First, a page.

4.6 Patenting statins
by Ian Ramsay, 2003)
Statins are a group of cholesterol lowering drugs that account for around 40% of prescribed drugs by GPs in the UK. The statin manufacturing industry is worth billions of dollars and is a growing industry. The link between increased LDL-cholesterol levels and the chances of developing coronary heart disease (CHD) has long been acknowledged. Given the high cost of CHD to the NHS (in 1985-86 it is estimated to have cost £390 million ), ways of reducing the burden are likely to become more and more necessary. In the UK, coronary heart disease (CHD) is responsible for 28% of all deaths, and 33% of deaths in men under 65 years old, making it the leading cause of death. Globally, CHD is also set to become a much larger threat. Whilst in 1990 pneumonia, diarrhoeal disease and perinatal conditions were the leading causes of death, it is predicted that by 2020 heart disease, depression and road traffic accidents will be the three greatest killers world wide.
Statins work by inhibiting the conversion of HMG-CoA to mevalonic acid- stopping cholesterol synthesis- this step being crucial to the body in creating cholesterol (Fig. 1).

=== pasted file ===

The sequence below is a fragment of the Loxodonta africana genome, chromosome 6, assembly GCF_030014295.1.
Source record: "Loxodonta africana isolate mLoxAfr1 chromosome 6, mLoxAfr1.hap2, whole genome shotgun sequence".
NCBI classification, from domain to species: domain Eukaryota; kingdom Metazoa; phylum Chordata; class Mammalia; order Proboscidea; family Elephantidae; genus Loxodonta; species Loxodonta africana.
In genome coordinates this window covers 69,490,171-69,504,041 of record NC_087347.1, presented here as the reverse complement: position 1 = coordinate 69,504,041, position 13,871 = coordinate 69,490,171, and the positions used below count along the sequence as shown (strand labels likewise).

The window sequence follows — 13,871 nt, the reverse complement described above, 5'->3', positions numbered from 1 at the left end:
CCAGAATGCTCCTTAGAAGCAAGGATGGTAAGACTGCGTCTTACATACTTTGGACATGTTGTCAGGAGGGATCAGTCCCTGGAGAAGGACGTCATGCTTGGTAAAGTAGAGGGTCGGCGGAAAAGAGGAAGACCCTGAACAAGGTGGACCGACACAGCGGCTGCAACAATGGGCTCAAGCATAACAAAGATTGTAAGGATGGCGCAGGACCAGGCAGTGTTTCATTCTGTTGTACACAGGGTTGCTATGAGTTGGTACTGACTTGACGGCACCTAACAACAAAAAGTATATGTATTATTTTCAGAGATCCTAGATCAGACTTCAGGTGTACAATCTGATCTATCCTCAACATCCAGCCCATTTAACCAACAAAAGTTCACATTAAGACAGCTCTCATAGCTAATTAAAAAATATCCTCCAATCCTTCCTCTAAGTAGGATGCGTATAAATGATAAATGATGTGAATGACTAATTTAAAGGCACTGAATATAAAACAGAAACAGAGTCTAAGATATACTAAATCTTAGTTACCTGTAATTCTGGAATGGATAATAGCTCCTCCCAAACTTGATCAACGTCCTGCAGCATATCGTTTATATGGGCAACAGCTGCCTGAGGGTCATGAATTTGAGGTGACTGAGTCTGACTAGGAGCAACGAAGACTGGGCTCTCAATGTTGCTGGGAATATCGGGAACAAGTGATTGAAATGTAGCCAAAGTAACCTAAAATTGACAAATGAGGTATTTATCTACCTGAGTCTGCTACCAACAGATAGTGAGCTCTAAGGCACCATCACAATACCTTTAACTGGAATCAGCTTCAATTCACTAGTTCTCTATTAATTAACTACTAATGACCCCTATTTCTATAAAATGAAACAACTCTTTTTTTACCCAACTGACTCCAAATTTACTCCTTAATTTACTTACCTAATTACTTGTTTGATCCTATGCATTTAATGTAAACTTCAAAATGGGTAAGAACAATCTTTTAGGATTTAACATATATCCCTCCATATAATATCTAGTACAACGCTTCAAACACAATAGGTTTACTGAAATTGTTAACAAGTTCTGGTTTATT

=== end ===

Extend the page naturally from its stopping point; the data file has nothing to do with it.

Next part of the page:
|Fig.1. Pathway of cholesterol synthesis.|
The substance which inhibits HMG-CoA reductase was isolated from the mould Penicillium citrinum. This inhibitory compound ML-236B is known as Mevastatin (Fig. 2).
|Fig. 2. The structure of some of the statins.|
By 1979 more statins had been developed from similar compounds and Mevastatin itself. Several derivatives were developed (their structures and names shown in Fig. 2) but did not reach consumer markets until 1987 (in the case of Lovastatin).
Such lengthy development timescales coupled with the ferocious competition and vast cost of research into such drugs requires drug companies to secure their drug for profitable sale in order to cover their costs. Companies can do this by patenting their drug’s structure or manufacture.
Drug companies must make profit in order to cover production and research costs. As a result, patenting of new products is the ‘norm’. Such intellectual property rights allow the company to produce and sell the product alone. The properties of a patent are shown below:
- Must make idea public in order to patent it (an attempt to increase the total amount of knowledge available to the public).
- Must be a novel idea and practical.
- Must apply for a patent in every country.
- Annual renewal fee.
- Cannot patent idea if the idea/product has already been disclosed (non-disclosure agreements between individuals essential- can be a problem within the scientific community where communication is essential).
- Patenting the product gives the company/individual sole rights to its manufacture and design for a period of 20 years.
Securing the intellectual property rights of a new drug, although seeming like ‘money grabbing’ to some is essential for the survival and furtherance of new drug research and development. Drug development is a painstakingly long and costly process with vast amounts of money spent on clinical trials and drug development as illustrated in Fig. 3.
|Fig. 3. Drug development process and timeline.|